Like many companies, Hershey is saving capital in the tough times between 2008 and 2010, while still funding the dividend and increasing it in 2 out of 3 years they lost their status as a Dividend Aristocrat. See the current Dividend Aristocrat list here.

The dividend has increased over the past decade by more than 100%, from $1/sh in 2006 to $2.24 in 2015. Aside from the single year of stagnant growth in 2009 every year has seen an increase. The payout ratio has been in the 50% to 60% range for most of the decade, which is a reasonable level.

Long-term Dividend Growth: It is important to view dividend sustainability across market cycles, following the prolonged bull market we have seen in recent years it is necessary to look a bit further out to get a more balanced view of dividend sustainability.

As mentioned above, Hershey's has earned its place as a Dividend Aristocrat, but fell off the wagon in 2009. It's been a great dividend payer over the decades.

Over the past 35 years the dividend has grown at an annual rate averaging 11%, which is a very strong growth to maintain across decades. Now that Hershey will once again be investable as a standalone company, we expect to see them continue increasing the dividend by ~10% annually over the coming few years, as this will be supported by increasing cash flows.

Credit risks: One of the largest risks to dividend sustainability is a leveraged company facing large debt payments and/or putting its credit ratings at risk, which would lead to higher interest charges.

Hershey has a $250M debt payment due this year (in September), which we expect they will refinance into the 2026+ period at a better rate, its current coupon is 5.45%. They have another $250 due in November as well at a much lower interest rate. Given that the company has conservative leverage with Net Debt / EBITDA of 1.7x and a A1 credit rating from Moody's we don't think refinancing will be any problem.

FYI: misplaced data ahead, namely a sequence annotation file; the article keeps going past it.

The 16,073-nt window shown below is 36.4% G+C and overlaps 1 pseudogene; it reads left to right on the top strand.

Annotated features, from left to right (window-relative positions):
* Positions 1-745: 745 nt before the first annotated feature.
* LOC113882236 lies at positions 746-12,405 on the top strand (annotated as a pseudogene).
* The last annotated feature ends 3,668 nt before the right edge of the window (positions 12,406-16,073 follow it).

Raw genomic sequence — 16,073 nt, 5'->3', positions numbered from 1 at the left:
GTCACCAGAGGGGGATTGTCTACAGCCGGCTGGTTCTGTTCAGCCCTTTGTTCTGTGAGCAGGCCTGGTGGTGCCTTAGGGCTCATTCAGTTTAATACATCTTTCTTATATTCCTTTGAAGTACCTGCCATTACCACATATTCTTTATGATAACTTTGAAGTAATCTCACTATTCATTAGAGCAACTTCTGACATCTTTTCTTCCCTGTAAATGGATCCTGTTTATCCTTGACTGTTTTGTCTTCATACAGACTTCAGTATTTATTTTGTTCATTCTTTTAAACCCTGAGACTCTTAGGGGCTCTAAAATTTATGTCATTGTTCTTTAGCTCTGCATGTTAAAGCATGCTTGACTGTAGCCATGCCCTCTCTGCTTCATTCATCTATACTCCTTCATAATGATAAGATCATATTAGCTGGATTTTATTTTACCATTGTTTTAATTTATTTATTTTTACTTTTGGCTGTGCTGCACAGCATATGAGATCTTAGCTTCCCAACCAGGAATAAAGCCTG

Interest coverage at over 16x is very high and indicative of no issues meeting its interest payments. Across the board, every leverage/debt metric for Hershey is very strong.

Summary: With the Mondelez/Hershey deal breaking and Hershey stock closing about half the gap to its pre-takeout price, we took a look at the stock again from a yield perspective. Given that little has improved over the past 6 months fundamentally, we think the stock may still have further to fall post-break. Nonetheless, as valuation metrics fall, as they shed their premium take-out multiples, we are increasingly excited about Hershey as a yield play. The company should see rising cash flows, it's conservatively leveraged, and it has a phenomenal dividend history. On top of this, the yield just increased to 2.5% from 2.2% overnight as the stock shed 12%. We will stay on the sidelines as the market digests this news, but will be looking to take a position in Hershey over the coming weeks.

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Disclosure: I/we have no positions in any stocks mentioned, and no plans to initiate any positions within the next 72 hours.

I wrote this article myself, and it expresses my own opinions. I am not receiving compensation for it (other than from Seeking Alpha). I have no business relationship with any company whose stock is mentioned in this article.